Trouble in transit: Organizational barriers to workers’ health

Nicole P. Bowles, Bruce S. McEwen, Carla Boutin-Foster

Research output: Contribution to journalArticlepeer-review

9 Scopus citations


Background: Valuable insights on the health and behavior of transit workers can be obtained from qualitative research that considers the social environment, which affects job performance and determines levels of perceived stress. Methods: Using a grounded theory approach, semi-structured interviews were conducted with American transit workers (n = 32). Recorded interviews were transcribed and analyzed using a constant comparative method. Results: Participants described categories related to entrenched organizational practices, particularly managements’ leadership style, which created an atmosphere of distrust. High demanding work schedules, as a result of technological advances, were discussed in relation to diminished breaks, fatigue, and unhealthy diets. Transit workers also attributed increased work demands and irregular working hours to compromised time with family and friends. Conclusions: The described barriers to positive health behaviors and social support underscore the need for interventions that ensure adequate breaks and recovery between shifts and increase safety for transit passengers. Am. J. Ind. Med. 60:350–367, 2017.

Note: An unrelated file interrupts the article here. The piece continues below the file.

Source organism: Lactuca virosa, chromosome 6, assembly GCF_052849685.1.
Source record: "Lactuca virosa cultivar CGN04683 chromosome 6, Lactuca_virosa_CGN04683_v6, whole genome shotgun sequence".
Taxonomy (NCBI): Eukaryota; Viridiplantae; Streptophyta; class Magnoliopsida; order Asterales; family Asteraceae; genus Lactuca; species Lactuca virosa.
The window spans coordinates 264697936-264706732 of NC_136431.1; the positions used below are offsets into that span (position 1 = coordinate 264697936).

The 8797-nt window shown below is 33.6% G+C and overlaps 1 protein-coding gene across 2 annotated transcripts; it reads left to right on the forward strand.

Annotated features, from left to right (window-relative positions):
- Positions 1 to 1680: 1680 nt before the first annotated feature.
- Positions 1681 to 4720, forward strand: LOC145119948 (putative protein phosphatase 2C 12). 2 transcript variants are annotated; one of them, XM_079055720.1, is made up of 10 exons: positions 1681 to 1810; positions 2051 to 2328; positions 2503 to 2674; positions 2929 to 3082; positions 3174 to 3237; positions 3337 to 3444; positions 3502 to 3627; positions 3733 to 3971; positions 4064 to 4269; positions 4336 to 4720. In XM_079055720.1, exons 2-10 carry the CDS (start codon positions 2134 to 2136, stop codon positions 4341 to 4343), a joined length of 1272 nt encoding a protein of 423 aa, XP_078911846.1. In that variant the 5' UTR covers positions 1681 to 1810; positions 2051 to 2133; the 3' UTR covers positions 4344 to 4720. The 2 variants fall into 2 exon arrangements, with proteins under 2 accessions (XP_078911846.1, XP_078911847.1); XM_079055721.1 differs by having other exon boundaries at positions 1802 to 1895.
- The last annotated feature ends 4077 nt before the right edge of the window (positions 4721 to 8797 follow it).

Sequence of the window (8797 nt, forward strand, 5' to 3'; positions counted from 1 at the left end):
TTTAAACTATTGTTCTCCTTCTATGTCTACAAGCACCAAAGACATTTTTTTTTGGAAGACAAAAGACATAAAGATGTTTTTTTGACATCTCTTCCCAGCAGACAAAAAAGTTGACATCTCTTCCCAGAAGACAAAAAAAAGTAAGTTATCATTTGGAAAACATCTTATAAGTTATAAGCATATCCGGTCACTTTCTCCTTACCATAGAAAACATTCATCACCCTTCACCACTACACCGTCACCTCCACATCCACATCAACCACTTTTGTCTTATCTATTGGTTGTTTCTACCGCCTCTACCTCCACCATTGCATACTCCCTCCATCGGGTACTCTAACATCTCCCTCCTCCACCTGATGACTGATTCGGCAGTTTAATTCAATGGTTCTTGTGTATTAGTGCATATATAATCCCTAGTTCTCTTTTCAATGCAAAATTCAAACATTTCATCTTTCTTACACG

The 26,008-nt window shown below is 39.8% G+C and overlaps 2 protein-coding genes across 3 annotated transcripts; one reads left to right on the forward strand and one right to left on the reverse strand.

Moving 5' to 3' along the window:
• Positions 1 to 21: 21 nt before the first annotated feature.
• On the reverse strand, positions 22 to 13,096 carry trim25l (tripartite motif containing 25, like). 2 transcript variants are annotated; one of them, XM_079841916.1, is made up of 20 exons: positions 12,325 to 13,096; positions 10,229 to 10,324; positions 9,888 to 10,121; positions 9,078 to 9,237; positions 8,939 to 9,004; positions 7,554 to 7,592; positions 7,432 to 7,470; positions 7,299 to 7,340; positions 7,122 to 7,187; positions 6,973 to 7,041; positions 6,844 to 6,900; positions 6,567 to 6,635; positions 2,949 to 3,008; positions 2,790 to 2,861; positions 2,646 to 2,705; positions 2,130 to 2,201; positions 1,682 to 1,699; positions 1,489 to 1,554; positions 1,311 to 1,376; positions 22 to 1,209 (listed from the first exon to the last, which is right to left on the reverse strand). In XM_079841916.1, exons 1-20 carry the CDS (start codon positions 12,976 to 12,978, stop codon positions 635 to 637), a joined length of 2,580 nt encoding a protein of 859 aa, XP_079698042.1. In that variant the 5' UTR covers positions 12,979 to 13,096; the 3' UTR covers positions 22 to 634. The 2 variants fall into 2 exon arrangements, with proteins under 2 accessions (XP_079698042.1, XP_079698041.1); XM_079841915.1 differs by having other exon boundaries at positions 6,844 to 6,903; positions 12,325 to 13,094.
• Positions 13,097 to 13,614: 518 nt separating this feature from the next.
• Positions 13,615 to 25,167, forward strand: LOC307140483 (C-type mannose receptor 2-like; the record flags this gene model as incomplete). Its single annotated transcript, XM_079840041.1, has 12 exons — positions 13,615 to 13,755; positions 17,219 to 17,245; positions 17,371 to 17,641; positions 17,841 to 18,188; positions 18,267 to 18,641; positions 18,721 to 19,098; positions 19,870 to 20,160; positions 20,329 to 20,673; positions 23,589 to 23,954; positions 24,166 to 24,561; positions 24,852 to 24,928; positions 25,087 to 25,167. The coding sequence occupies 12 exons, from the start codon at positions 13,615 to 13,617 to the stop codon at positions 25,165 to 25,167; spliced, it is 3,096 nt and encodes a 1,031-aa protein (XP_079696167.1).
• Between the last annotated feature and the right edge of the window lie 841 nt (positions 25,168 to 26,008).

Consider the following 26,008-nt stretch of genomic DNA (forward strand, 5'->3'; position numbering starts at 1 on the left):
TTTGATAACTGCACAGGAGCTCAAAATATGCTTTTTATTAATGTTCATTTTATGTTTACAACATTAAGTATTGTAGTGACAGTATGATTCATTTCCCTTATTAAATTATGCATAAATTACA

Original languageEnglish (US)
Pages (from-to)350-367
Number of pages18
JournalAmerican Journal of Industrial Medicine
Issue number4
StatePublished - Apr 1 2017
Externally publishedYes


  • anger
  • fear
  • grounded theory
  • organizational behavior
  • stress
  • workplace aggression

ASJC Scopus subject areas

  • Public Health, Environmental and Occupational Health


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